Hibiscus in Tea

Hibiscus in Tea – All You Need to Know

Hibiscus is a flowering plant native to tropical and subtropical regions around the world.

Its flowers, especially the petals are commonly used for tea preparation.

While some people enjoy pure hibiscus tea, others prefer adding dried hibiscus flowers to their favorite Green or Black tea blend.

Packed with antioxidants such as vitamin C and beta carotene, hibiscus flowers find multiple uses in various tea mixes for immune system boosting.

Hibiscus Tea Benefits for Human Health

Hibiscus Tea Benefits for Human Health

Hibiscus tea boasts a fruity and tangy flavor and it’s perfect to warm you up during cold winter days as well as freshen up your senses as an iced tea during summer.

Here are some of the most common and science-backed benefits of hibiscus tea that might interest you:

  1. Hibiscus tea is a powerful antioxidant thanks to the high amounts of vitamin C that can destroy damaging molecules such as free radicals and flushes them out of the system.
  2. Hibiscus tea can fight inflammation and protect the body from developing heart disease, cancer, rheumatoid arthritis, and asthma.
  3. It can regulate high blood pressure. Hibiscus tea works as a heart health protector, although it’s not enough to only drink tea if you are taking blood pressure medicine.
  4. It can promote weight loss. Hibiscus extract (stronger than the tea itself) can help in preventing obesity.
  5. Supports liver health. Due to its high antioxidant powers, hibiscus tea can protect the liver from harmful toxins.

The information presented on this site is provided for information purposes only. It is not meant to substitute for medical advice or diagnosis provided by your physician or other medical professionals. Do not use this information to diagnose, treat, or cure any illness or health condition. If you have or suspect that you have a medical problem, contact your physician or healthcare provider.

How Much Hibiscus Tea Can You Drink? 

Hibiscus tea has been part of many ancient traditions around the world, especially in tropical countries where it’s mostly consumed as iced tea with a splash of lemon and ice cubes.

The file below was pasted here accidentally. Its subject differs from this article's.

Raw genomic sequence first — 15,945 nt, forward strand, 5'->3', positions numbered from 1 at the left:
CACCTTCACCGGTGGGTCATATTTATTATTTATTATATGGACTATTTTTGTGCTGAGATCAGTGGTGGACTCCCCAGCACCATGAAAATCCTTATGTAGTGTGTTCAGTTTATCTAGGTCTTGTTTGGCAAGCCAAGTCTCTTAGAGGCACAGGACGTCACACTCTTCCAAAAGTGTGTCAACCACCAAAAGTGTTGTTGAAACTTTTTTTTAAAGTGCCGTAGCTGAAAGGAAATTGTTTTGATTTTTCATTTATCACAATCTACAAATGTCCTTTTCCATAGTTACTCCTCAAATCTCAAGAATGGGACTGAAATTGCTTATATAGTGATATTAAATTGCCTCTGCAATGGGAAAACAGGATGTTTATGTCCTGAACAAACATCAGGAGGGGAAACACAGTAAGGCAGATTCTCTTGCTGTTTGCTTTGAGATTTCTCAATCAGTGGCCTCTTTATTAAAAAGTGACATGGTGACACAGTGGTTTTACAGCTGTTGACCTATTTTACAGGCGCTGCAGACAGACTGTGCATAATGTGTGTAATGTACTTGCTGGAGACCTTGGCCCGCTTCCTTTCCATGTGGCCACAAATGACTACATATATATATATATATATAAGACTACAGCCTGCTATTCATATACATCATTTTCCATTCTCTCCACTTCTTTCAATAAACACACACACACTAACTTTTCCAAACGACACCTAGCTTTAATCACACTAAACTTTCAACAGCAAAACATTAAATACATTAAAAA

Having two cups of hibiscus tea per day is an absolutely safe amount for adults without any severe health issues.

When blended with other herbal tisanes or true teas such as Oolong, Darjeeling, or Rooibos, you can have up to three cups per day.

How Much Hibiscus Tea Can You Drink

Does Hibiscus Tea Reduce Belly Fat?

Hibiscus tea has the ability to impair fat storage by breaking the fatty acids accumulating in the cells.

By blocking the creation of new fatty cells, hibiscus tea might be the perfect ally for anyone looking for shedding extra pounds.

Is Hibiscus Tea Alkaline or Acidic?

Hibiscus tea is alkaline and its pH value is 9.0 once digested. A pH value of 0 is considered strongly acidic, so hibiscus tea is on the alkaline side.

It can reduce acidic flux and heartburn when consumed regularly.

Is Hibiscus Tea Alkaline or Acidic

How Many Hibiscus Flowers Do I Need to Make Tea?

For each cup of water, you should add 3-4 fresh hibiscus flowers. Before boiling them, make sure you remove the calyx (the green part that attaches the flower to the plant.)

Dried vs. Fresh Hibiscus

Dried hibiscus flowers for tea are more common if you leave in urban areas where you can’t just harvest the plant in your back yard.

Usually sold in tea bags, dried hibiscus is often used as an addition to Carrebbean meals as well as for tea preparation.

The flavor of dried hibiscus flowers is more intense and you usually need half the amount per cup of tea than what you’d use if you have fresh flowers.

Can You Make Hibiscus Tea from Any Hibiscus Flower?

Hibiscus sabdariffa and hibiscus acetosella are the two types of hibiscus flowers commonly used for brewing tea.

While there are also other beneficial hibiscus varieties, these two are the ones that you will most likely find at your local tea shop.

Can You Make Hibiscus Tea from Any Hibiscus Flower

Is Hibiscus the Same as Roselle?

All Roselle plants are hibiscus plants, but not all hibiscus is Roselle.

To make it simple, Roselle is just one type of hibiscus plant, Hibiscus sabdariffa (the most used one in tea blends.)

How to Prepare Hibiscus Tea?


  • A cup of water
  • 3-4 fresh or 2-3 dried flowers
  • Mint for decoration
  • Ice


  1. Add the water to a saucepan and heat until boiling.
  2. Remove the saucepan from the heat and add the hibiscus flowers.
  3. Stir them into the hot water and let them steep for five minutes.
  4. Strain and let it cool down for another five minutes.
  5. Pour over a glass of ice and decorate with a few mint leaves.

Final Word

Hibiscus tea is a flavorful herbal infusion, with zero caffeine, and zero calories.

A perfect choice for melting belly jelly and regulating blood pressure, hibiscus tea can be enjoyed warm or cold, depending on the season.

Easy to prepare with dried or fresh flowers, hibiscus tea is tasty on its own or mixed with your favorite Green tea.

Itsnevernotteatime.com cannot and does not contain medical/health advice. The medical/health information is provided for general and educational purposes only and is not a substitute for professional advice.

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